This morning I saw an advert for some writing that needed doing.
“I need six articles for my website.”
Ok, what about?
“Six different medical topics about how nutrition can prevent these six things.”
“You’ll need to do the research yourself.’
“In a week. For $20.”
I saw another ad, for help wanted to do a market research survey. I’ve done these for 20 years. I’ve worked on them all around the world. I sort of know what I’m talking about on this topic, on a good day. But not in web world I don’t.
Someone wanted to survey IT workers. Actually, they didn’t. they wanted to say they had done it. They wanted to survey one company and extrapolate the results for the entire industry. By email, obviously, as that sounds nice and cheap. Yes, I’d have to find 100 people’s email adresses. Didn’t we mention that? Well, that’s officially not a problem and if it is then you’re being negative.
The normal email response rate is well below 3%. To get 100 people that means the company would have to have at least 3000 IT workers. Given that a company is likely to have other workers as well that means the entire ‘survey’ would be skewed towards just the very biggest companies.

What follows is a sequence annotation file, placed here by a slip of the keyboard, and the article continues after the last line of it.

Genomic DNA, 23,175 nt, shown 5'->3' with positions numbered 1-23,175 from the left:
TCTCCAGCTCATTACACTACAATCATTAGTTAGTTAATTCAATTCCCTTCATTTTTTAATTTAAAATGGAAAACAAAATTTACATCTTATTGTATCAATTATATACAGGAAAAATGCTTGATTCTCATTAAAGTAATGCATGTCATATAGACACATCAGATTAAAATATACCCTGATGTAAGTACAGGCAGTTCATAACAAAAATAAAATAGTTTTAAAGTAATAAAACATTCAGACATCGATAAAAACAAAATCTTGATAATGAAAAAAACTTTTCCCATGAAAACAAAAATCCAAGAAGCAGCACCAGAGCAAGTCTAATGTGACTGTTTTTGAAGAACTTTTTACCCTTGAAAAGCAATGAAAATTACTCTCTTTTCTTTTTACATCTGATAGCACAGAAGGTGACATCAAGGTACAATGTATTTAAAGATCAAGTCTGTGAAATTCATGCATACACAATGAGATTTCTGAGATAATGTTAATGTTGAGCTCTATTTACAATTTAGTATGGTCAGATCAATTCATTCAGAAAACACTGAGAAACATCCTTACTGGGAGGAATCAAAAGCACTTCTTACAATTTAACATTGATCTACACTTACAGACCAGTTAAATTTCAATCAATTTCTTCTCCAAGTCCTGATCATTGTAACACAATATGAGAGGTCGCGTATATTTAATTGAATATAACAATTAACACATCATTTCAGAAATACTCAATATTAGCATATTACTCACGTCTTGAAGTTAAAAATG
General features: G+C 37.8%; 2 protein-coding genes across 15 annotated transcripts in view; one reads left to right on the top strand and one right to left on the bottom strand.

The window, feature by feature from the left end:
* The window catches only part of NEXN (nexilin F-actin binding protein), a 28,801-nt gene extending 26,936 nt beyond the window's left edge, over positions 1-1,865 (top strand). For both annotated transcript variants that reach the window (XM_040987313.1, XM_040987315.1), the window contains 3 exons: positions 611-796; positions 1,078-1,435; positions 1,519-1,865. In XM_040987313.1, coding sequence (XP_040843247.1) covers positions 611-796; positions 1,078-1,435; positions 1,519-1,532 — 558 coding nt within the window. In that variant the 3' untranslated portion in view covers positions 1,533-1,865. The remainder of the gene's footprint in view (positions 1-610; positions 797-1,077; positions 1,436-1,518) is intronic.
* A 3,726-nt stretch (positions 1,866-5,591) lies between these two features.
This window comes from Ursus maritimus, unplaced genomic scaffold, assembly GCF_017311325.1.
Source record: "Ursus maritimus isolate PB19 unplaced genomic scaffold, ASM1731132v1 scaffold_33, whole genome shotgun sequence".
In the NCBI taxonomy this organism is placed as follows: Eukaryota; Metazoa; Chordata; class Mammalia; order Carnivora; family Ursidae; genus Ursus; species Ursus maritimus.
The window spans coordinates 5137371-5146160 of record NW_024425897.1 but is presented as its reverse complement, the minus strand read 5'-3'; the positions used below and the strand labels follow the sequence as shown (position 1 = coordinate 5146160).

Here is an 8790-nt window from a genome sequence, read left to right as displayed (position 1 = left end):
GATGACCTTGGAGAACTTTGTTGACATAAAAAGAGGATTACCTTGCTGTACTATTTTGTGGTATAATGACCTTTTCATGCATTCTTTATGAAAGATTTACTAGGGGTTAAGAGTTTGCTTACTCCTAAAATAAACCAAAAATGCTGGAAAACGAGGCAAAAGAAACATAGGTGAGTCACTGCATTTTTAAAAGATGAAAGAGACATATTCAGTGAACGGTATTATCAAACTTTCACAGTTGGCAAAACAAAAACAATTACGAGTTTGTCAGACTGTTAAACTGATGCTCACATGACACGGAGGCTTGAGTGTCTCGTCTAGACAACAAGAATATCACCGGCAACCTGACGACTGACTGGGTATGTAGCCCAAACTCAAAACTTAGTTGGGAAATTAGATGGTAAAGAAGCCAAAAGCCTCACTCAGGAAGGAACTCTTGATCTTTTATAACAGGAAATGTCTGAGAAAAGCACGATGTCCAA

Then they wanted ‘inferences’ drawn from the quantitative research. Let’s think about this a minute. We’re measuring how many and using results that say things like 59% t ‘infer’ what people mean. That is what qualitative research is for.
I estimated if this job was done properly it would cost between £5,000 and £10,000, depending how much ‘inference’ you preferred to actually knowing what was going on. But most of all I recommended not even starting it this way, because this excuse for research was just going to produce nonsense. Give me a call, I said. I’ll talk you through it.
Difficult to work with, obviously. They didn’t call. They put the job out to someone else. For £158. Nice and cheap. And a total waste of every one of those pounds.
It is endemic. It is not about the recession. It is about a fundamental attitude shift commoditising life, where cost has to be inversely, perversely correlated with value; the message that cheap is good and more is better. You cannot get something for nothing. Ask the Daily Mail, or any of the other market champions who use half their space to condemn ‘scroungers’ who want to ‘get something for nothing’ and the other half telling people that’s exactly what they can buy.
And maybe that’s the key word: buy. Better value equals lower price. And anyone who says otherwise is a cheat. Welcome to the brave new world.